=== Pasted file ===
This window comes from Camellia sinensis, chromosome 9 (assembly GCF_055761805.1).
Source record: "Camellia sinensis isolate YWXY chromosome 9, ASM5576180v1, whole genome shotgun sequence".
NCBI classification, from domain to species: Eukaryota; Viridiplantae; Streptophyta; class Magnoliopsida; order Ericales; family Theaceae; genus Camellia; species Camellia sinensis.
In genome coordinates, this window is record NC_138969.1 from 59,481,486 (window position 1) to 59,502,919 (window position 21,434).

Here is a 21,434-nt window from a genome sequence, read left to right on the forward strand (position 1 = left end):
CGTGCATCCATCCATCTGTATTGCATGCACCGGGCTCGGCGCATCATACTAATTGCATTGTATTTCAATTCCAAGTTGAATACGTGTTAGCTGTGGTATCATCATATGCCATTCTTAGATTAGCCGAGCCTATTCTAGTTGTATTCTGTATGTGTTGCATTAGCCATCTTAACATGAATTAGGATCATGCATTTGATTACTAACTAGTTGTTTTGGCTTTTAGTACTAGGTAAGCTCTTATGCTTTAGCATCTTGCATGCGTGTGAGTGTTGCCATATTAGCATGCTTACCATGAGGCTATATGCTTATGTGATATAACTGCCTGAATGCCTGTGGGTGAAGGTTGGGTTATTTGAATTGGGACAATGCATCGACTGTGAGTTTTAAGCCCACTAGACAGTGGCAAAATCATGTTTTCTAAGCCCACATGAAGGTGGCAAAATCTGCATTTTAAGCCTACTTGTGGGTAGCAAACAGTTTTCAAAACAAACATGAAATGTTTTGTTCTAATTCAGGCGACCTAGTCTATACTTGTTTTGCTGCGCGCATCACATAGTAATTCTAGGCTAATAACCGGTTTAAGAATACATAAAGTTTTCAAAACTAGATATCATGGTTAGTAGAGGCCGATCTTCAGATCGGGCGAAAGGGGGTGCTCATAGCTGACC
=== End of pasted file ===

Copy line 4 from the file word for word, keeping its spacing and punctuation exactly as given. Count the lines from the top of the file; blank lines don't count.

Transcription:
In genome coordinates, this window is record NC_138969.1 from 59,481,486 (window position 1) to 59,502,919 (window position 21,434).